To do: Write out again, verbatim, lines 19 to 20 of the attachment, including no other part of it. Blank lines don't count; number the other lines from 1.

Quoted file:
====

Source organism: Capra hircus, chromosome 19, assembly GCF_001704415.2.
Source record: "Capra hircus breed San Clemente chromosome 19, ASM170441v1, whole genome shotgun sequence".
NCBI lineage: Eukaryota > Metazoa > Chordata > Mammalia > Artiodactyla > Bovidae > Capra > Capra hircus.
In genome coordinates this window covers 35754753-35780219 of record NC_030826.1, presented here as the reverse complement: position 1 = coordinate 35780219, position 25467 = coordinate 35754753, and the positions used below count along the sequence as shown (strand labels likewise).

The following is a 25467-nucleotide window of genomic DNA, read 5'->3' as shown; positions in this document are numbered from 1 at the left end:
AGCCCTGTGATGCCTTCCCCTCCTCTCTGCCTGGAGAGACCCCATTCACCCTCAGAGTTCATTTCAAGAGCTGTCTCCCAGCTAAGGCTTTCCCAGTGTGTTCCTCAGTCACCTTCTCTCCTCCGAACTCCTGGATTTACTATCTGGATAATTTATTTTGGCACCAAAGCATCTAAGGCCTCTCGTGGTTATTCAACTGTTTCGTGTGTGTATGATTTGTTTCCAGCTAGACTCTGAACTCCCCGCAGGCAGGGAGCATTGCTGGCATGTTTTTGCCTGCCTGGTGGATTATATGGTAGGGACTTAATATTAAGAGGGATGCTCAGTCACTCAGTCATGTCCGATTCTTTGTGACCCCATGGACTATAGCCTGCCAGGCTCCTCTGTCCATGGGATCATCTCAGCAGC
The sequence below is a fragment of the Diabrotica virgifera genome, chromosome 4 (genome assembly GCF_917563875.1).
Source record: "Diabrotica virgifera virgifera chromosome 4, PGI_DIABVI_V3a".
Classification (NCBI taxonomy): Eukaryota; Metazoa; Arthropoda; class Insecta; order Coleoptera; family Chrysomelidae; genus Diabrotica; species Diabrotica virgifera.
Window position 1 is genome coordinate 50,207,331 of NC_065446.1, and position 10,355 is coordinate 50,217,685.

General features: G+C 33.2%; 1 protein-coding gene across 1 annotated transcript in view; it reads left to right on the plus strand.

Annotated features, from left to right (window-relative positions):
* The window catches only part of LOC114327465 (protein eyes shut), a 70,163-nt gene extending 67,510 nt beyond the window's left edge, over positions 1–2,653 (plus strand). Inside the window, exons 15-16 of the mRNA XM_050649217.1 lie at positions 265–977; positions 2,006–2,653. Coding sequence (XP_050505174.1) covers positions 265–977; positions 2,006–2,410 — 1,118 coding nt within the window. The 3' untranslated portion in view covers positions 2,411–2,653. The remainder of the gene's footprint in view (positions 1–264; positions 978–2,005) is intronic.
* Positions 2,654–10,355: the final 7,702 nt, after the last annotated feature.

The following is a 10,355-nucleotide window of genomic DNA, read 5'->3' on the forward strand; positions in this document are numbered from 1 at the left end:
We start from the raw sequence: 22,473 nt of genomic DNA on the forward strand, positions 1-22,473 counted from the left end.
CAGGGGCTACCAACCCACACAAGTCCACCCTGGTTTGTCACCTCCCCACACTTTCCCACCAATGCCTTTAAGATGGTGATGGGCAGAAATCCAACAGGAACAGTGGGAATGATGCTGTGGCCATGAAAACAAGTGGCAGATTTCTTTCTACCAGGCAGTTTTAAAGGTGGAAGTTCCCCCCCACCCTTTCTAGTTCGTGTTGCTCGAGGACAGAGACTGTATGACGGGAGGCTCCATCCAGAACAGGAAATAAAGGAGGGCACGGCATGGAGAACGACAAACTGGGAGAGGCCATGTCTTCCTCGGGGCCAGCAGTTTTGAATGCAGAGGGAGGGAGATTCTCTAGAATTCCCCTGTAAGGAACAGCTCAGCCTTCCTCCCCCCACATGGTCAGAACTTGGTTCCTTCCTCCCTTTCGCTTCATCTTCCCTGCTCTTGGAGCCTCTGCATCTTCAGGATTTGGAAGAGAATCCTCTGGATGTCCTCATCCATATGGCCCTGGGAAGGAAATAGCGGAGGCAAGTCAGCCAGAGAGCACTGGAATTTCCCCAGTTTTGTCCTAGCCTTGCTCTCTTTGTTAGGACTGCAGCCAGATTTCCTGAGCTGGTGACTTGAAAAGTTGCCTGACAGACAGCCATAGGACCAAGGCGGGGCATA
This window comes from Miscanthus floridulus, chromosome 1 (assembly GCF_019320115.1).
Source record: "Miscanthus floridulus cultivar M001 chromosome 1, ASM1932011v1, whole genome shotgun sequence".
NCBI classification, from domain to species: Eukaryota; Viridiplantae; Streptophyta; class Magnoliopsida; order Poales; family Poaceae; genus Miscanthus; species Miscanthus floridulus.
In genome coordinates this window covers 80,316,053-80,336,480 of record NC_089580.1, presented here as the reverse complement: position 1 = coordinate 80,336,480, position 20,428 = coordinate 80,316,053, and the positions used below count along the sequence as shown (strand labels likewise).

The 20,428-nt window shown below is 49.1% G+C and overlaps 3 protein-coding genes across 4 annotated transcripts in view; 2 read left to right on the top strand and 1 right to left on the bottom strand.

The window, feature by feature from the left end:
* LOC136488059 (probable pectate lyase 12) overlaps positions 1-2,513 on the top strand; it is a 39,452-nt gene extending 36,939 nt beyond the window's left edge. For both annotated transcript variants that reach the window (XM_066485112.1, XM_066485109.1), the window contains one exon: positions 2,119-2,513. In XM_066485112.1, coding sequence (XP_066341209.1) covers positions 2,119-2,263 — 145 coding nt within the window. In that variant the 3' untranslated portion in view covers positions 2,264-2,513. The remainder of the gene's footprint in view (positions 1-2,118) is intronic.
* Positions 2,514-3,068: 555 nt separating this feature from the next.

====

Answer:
Source record: "Miscanthus floridulus cultivar M001 chromosome 1, ASM1932011v1, whole genome shotgun sequence".
NCBI classification, from domain to species: Eukaryota; Viridiplantae; Streptophyta; class Magnoliopsida; order Poales; family Poaceae; genus Miscanthus; species Miscanthus floridulus.